Palau | Freedom House

Freedom in the World



Freedom in the World 2015

2015 Scores



Freedom Rating
(1 = best, 7 = worst)


Civil Liberties
(1 = best, 7 = worst)


Political Rights
(1 = best, 7 = worst)


In September 2014, lawmakers passed in first reading a bill to legalize gambling, which would grant a single 50-year license for the operation of a casino in exchange for an annual fee of $16 million.

The 2010 Compact of Free Association, which would increase financial assistance by the United States to Palau, remained under consideration by the U.S. Congress in 2014. The current compact runs through 2044.

In February 2014, the government declared all of Palau’s territorial waters a marine sanctuary and imposed a total ban on industrial-scale fishery, emphasizing tourism as an alternative for increasing jobs and revenue. By mid-year, the number of tourist arrivals to the country had increased by approximately 50 percent compared to the same period in 2013.

Political Rights and Civil Liberties: 

Political Rights: 37 / 40 [Key]

A. Electoral Process: 12 / 12

Palau’s bicameral National Congress or Olbiil Era Kelulau consists of the 9-member Senate and the 16-member House of Delegates. Legislators are elected to four-year terms by popular vote, as are the president and vice president. The president may serve only two consecutive terms. In 2012, Tommy Remengesau—who was president from 2001 to 2009—defeated incumbent Johnson Toribiong with 58 percent of the vote. In concurrent parliamentary elections, all candidates ran as independents.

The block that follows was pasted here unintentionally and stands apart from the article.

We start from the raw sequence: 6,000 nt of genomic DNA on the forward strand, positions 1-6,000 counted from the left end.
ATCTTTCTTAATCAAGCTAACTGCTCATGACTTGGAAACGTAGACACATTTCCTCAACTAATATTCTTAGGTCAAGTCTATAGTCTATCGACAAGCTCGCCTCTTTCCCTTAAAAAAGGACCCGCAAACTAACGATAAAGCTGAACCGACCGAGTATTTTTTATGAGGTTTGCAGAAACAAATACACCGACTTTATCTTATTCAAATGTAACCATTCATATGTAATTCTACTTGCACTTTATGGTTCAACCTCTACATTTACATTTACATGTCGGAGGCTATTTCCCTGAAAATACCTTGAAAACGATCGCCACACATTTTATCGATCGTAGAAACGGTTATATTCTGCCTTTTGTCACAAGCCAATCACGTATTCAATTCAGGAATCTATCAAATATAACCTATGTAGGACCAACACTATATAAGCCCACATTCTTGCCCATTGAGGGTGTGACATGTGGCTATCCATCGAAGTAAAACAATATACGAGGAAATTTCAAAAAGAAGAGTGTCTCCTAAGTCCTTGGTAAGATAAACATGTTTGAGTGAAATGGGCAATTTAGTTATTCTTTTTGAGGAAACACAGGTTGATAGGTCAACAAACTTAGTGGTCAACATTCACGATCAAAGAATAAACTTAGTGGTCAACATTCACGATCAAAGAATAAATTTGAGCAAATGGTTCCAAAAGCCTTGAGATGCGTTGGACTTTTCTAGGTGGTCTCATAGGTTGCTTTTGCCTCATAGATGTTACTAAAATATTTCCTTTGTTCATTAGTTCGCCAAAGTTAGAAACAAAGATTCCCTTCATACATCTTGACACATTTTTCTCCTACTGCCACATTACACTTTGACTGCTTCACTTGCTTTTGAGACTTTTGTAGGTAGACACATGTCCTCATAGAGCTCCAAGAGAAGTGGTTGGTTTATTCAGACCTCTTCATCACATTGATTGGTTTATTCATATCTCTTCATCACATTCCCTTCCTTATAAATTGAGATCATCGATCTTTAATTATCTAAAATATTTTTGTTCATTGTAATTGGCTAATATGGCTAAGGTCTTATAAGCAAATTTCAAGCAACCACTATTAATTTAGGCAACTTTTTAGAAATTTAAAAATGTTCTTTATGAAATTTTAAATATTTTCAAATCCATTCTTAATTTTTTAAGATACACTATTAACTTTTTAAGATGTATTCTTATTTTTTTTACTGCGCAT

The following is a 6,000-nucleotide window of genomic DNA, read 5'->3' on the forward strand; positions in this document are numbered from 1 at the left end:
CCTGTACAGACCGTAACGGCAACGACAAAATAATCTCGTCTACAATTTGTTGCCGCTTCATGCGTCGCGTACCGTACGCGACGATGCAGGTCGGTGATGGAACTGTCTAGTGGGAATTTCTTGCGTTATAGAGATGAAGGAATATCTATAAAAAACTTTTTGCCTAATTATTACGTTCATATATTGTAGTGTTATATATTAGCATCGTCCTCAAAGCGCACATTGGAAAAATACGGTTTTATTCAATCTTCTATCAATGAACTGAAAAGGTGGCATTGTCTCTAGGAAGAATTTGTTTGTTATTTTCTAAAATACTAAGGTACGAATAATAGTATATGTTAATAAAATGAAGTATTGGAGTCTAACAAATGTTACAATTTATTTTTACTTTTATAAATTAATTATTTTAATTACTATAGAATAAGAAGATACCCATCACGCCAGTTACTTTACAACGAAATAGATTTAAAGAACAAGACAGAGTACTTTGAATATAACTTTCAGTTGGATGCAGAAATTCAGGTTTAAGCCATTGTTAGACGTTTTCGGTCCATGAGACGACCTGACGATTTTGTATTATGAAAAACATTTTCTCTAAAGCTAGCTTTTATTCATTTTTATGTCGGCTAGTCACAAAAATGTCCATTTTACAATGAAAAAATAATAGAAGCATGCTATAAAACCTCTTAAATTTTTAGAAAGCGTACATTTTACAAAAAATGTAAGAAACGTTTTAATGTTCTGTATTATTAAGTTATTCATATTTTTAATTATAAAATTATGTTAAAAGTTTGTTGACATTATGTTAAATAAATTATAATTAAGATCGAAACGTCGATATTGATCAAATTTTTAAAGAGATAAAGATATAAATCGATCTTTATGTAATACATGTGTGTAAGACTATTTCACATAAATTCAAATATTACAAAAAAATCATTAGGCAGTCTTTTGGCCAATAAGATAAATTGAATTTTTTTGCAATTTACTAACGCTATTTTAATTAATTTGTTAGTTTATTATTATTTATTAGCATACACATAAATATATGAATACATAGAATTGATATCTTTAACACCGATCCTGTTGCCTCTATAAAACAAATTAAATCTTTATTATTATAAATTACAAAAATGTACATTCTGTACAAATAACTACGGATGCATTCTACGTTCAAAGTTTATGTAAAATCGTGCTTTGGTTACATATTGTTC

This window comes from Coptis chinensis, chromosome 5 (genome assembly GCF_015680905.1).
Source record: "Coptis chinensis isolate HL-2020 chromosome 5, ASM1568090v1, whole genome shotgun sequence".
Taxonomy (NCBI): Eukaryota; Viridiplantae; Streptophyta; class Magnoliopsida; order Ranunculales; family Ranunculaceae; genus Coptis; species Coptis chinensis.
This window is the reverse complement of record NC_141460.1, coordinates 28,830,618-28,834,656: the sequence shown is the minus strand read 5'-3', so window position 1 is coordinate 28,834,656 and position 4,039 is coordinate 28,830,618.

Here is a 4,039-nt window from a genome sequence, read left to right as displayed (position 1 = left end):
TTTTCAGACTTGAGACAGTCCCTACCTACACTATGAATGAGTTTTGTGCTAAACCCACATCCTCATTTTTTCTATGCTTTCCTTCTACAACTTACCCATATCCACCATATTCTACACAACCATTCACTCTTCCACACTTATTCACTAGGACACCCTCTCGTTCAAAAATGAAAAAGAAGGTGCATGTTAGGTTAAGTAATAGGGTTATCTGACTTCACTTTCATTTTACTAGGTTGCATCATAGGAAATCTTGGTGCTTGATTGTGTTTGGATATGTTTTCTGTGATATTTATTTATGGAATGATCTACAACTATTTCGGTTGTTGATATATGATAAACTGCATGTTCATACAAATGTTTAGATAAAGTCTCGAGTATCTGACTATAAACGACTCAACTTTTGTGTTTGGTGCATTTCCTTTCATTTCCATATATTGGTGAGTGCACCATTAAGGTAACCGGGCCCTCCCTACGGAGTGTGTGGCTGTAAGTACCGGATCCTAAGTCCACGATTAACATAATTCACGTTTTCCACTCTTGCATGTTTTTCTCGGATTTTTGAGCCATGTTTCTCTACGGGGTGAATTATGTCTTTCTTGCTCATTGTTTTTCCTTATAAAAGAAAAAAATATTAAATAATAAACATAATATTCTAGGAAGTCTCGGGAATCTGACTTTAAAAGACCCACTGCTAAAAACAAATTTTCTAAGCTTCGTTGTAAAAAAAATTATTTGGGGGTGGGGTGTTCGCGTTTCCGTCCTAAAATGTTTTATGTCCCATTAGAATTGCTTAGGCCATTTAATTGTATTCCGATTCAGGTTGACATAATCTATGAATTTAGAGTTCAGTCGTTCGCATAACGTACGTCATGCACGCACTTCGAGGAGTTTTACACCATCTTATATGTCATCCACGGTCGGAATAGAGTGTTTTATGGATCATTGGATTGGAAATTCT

Palau is organized into 16 states. Each is headed by a governor and has a seat in the House of Delegates. Each state can also hold its own constitutional convention and elect a legislature and head of state.


B. Political Pluralism and Participation: 15 / 16

There are no political parties, though no laws prevent their formation. The current system of loose political alliances that can quickly form and dismantle has had a destabilizing effect on governance.

A Compact of Free Association with the United States provides economic assistance in exchange for U.S. military access to the archipelago. In addition, citizens enjoy visa-free travel to the United States and can reside, study, and work there, as well as access U.S. federal programs. The compact runs through 2044.


C. Functioning of Government: 10 / 12

Government corruption and abuse are problems, with several high-ranking public officials facing charges in recent years. Anti–money laundering measures exist, but the attorney general lacks resources to implement them. In 2013, the House of Delegates adopted a resolution asking the president to review all executive branch positions in order to avoid redundancy. The Senate has yet to give its approval for the resolution to take effect.


Civil Liberties: 55 / 60

D. Freedom of Expression and Belief: 16 / 16

Freedoms of speech and the press are respected. There are several print publications, privately owned radio stations, and one privately owned television station. Internet access is limited by lack of connectivity outside the main islands and high costs. The World Bank has pledged to provide funding for a system of submarine cables to expand broadband access.

In May 2014, legislators introduced the Protection of Minors Bill, which would prohibit the sale and rental of sexually explicit and violent video games and films to minors.

Freedom of religion is respected. Although religious organizations are required to register with the government, applications have never been denied. There have been no reports of restrictions on academic freedom, and the government provides well-funded basic education for all. The law requires Palauan language instruction in all primary and secondary schools that are chartered in Palau or receive public funds.